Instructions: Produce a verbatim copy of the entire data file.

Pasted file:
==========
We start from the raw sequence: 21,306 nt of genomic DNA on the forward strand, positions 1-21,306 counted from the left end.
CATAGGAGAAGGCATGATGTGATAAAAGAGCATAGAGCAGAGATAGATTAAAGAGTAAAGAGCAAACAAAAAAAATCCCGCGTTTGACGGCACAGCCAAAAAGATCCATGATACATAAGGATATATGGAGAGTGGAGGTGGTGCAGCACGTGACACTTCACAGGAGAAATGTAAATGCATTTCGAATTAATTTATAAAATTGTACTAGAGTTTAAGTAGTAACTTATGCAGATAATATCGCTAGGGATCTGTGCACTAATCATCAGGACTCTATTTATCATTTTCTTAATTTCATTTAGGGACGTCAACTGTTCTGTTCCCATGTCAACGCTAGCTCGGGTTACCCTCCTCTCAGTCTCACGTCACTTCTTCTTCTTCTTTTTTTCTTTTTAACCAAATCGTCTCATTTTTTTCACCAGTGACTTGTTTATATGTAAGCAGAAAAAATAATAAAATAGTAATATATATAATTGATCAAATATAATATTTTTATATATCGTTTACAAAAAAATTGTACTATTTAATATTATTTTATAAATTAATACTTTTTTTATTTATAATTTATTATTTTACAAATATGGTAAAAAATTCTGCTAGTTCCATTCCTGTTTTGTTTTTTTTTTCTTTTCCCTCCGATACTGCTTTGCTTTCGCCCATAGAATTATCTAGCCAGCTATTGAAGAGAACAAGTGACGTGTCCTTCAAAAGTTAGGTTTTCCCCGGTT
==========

We start from the raw sequence: 21,306 nt of genomic DNA on the forward strand, positions 1-21,306 counted from the left end.
CATAGGAGAAGGCATGATGTGATAAAAGAGCATAGAGCAGAGATAGATTAAAGAGTAAAGAGCAAACAAAAAAAATCCCGCGTTTGACGGCACAGCCAAAAAGATCCATGATACATAAGGATATATGGAGAGTGGAGGTGGTGCAGCACGTGACACTTCACAGGAGAAATGTAAATGCATTTCGAATTAATTTATAAAATTGTACTAGAGTTTAAGTAGTAACTTATGCAGATAATATCGCTAGGGATCTGTGCACTAATCATCAGGACTCTATTTATCATTTTCTTAATTTCATTTAGGGACGTCAACTGTTCTGTTCCCATGTCAACGCTAGCTCGGGTTACCCTCCTCTCAGTCTCACGTCACTTCTTCTTCTTCTTTTTTTCTTTTTAACCAAATCGTCTCATTTTTTTCACCAGTGACTTGTTTATATGTAAGCAGAAAAAATAATAAAATAGTAATATATATAATTGATCAAATATAATATTTTTATATATCGTTTACAAAAAAATTGTACTATTTAATATTATTTTATAAATTAATACTTTTTTTATTTATAATTTATTATTTTACAAATATGGTAAAAAATTCTGCTAGTTCCATTCCTGTTTTGTTTTTTTTTTCTTTTCCCTCCGATACTGCTTTGCTTTCGCCCATAGAATTATCTAGCCAGCTATTGAAGAGAACAAGTGACGTGTCCTTCAAAAGTTAGGTTTTCCCCGGTT